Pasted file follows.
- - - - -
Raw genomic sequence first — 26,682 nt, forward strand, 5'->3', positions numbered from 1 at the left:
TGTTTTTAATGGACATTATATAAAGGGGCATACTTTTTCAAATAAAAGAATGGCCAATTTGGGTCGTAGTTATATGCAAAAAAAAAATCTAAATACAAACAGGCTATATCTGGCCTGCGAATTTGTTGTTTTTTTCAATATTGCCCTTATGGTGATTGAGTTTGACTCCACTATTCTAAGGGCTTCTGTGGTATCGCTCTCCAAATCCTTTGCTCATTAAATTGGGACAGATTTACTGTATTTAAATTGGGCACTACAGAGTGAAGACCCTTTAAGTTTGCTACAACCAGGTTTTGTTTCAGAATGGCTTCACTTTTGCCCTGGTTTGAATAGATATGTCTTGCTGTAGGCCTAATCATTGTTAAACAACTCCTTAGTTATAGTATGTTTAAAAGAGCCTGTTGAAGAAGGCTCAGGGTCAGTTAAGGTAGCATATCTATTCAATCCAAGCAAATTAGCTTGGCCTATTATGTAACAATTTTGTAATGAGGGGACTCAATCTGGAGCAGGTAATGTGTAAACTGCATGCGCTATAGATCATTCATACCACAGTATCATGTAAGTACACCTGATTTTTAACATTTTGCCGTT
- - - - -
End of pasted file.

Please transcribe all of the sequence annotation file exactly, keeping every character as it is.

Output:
Raw genomic sequence first — 26,682 nt, forward strand, 5'->3', positions numbered from 1 at the left:
TGTTTTTAATGGACATTATATAAAGGGGCATACTTTTTCAAATAAAAGAATGGCCAATTTGGGTCGTAGTTATATGCAAAAAAAAAATCTAAATACAAACAGGCTATATCTGGCCTGCGAATTTGTTGTTTTTTTCAATATTGCCCTTATGGTGATTGAGTTTGACTCCACTATTCTAAGGGCTTCTGTGGTATCGCTCTCCAAATCCTTTGCTCATTAAATTGGGACAGATTTACTGTATTTAAATTGGGCACTACAGAGTGAAGACCCTTTAAGTTTGCTACAACCAGGTTTTGTTTCAGAATGGCTTCACTTTTGCCCTGGTTTGAATAGATATGTCTTGCTGTAGGCCTAATCATTGTTAAACAACTCCTTAGTTATAGTATGTTTAAAAGAGCCTGTTGAAGAAGGCTCAGGGTCAGTTAAGGTAGCATATCTATTCAATCCAAGCAAATTAGCTTGGCCTATTATGTAACAATTTTGTAATGAGGGGACTCAATCTGGAGCAGGTAATGTGTAAACTGCATGCGCTATAGATCATTCATACCACAGTATCATGTAAGTACACCTGATTTTTAACATTTTGCCGTT